Chapter 2: The Making of a Global European Economist: Survey Results Summary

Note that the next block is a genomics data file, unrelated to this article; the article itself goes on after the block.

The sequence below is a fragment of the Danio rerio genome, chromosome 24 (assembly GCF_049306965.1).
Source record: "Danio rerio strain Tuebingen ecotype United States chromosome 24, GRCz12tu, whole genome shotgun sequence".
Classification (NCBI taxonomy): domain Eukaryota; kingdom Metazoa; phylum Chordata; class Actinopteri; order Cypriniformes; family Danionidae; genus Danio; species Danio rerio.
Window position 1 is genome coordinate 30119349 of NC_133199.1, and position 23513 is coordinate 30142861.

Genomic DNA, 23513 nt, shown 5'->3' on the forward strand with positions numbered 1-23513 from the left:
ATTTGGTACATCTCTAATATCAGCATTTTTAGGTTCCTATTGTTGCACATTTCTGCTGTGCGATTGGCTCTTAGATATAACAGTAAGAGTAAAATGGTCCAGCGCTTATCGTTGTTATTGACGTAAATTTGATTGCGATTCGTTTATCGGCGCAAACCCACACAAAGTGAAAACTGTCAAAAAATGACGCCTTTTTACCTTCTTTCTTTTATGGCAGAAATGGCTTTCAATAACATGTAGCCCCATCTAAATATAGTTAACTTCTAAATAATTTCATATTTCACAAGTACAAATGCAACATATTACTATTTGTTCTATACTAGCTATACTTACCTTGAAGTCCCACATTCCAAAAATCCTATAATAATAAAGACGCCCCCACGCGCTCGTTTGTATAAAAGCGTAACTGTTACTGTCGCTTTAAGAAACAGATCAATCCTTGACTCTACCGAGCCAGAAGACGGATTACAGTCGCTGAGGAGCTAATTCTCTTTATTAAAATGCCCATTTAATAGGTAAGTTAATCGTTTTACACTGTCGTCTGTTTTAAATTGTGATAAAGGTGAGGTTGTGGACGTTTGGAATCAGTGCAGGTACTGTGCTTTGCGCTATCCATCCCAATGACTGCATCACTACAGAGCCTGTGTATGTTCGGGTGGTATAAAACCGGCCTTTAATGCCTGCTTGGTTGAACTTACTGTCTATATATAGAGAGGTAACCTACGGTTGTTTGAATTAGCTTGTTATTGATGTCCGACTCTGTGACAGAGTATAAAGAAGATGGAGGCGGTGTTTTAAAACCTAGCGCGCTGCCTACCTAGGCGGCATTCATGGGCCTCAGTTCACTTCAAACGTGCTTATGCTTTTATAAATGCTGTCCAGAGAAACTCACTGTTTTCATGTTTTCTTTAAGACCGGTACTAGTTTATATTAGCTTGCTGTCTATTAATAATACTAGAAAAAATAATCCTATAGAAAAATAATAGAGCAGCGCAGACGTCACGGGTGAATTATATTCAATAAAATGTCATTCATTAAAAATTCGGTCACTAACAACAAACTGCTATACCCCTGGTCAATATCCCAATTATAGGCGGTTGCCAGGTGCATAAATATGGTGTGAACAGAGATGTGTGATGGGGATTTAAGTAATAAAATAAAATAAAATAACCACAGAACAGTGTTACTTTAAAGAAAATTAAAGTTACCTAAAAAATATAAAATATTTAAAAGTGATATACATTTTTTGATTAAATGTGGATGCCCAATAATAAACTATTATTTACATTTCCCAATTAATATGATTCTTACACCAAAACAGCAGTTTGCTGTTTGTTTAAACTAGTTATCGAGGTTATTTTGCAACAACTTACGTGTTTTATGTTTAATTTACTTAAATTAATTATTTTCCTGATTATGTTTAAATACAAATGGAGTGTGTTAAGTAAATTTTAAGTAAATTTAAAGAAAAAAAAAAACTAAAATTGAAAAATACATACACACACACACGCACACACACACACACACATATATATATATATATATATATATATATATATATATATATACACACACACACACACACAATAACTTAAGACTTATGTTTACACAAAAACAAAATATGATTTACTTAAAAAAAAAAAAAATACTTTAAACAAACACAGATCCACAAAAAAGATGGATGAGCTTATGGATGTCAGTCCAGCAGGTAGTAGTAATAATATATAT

1 Back in the 1980s, Arjo Klamer and I had a radical idea. To understand what is going on in the profession, why not do a survey? That sounds reasonable to most people, but back then, that was not something that economists did. For an economist, it just wasn’t a permissible allowable method of collecting data or of understanding how something works. (When I went to a program to distribute the survey, I was asked by a top economist whether I had left the profession.) Surveys are a bit more acceptable today, as are interviews, but they are still not used enough. For example, Truman Bewley’s courageous book (Bewley, 1999) gets nowhere near the respect it deserves, but the use of the techniques is a bit more common, and doesn’t bring about the same reactions as it did then. Arjo’s and my book (Klamer and Colander, 1990) became well known in the profession and led to the establishment of an American Economic Association (AEA) commission to study the graduate school training. The “COGEE” Commission (Krueger et al., 1991) came to similar, although more nuanced, conclusions to ours. However, neither had any effect on US graduate economic education. More recently, I redid the survey at US schools (Colander, 2006, 2007) and found that in the past decades, graduate economics education had changed. The positive change is that the training had become more empirical; the negative change is that it had become more focused on preparing students to be “efficient journal article...
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